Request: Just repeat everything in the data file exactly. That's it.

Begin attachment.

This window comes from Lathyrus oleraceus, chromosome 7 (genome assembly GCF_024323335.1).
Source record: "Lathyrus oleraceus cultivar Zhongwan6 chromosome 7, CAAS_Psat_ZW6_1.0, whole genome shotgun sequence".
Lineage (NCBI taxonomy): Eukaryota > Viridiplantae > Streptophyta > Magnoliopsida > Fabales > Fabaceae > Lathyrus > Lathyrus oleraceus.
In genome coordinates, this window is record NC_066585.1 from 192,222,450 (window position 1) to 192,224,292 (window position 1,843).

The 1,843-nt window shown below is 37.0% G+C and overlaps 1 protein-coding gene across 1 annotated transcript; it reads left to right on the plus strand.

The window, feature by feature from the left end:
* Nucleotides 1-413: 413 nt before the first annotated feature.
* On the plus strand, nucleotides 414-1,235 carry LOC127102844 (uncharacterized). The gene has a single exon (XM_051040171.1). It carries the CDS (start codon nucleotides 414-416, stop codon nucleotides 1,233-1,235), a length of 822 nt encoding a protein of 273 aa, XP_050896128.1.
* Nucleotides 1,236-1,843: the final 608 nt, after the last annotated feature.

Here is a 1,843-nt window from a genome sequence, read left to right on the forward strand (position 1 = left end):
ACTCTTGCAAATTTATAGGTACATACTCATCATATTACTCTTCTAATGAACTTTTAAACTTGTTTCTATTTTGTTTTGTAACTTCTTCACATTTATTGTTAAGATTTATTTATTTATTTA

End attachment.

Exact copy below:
This window comes from Lathyrus oleraceus, chromosome 7 (genome assembly GCF_024323335.1).
Source record: "Lathyrus oleraceus cultivar Zhongwan6 chromosome 7, CAAS_Psat_ZW6_1.0, whole genome shotgun sequence".
Lineage (NCBI taxonomy): Eukaryota > Viridiplantae > Streptophyta > Magnoliopsida > Fabales > Fabaceae > Lathyrus > Lathyrus oleraceus.
In genome coordinates, this window is record NC_066585.1 from 192,222,450 (window position 1) to 192,224,292 (window position 1,843).

The 1,843-nt window shown below is 37.0% G+C and overlaps 1 protein-coding gene across 1 annotated transcript; it reads left to right on the plus strand.

The window, feature by feature from the left end:
* Nucleotides 1-413: 413 nt before the first annotated feature.
* On the plus strand, nucleotides 414-1,235 carry LOC127102844 (uncharacterized). The gene has a single exon (XM_051040171.1). It carries the CDS (start codon nucleotides 414-416, stop codon nucleotides 1,233-1,235), a length of 822 nt encoding a protein of 273 aa, XP_050896128.1.
* Nucleotides 1,236-1,843: the final 608 nt, after the last annotated feature.

Here is a 1,843-nt window from a genome sequence, read left to right on the forward strand (position 1 = left end):
ACTCTTGCAAATTTATAGGTACATACTCATCATATTACTCTTCTAATGAACTTTTAAACTTGTTTCTATTTTGTTTTGTAACTTCTTCACATTTATTGTTAAGATTTATTTATTTATTTA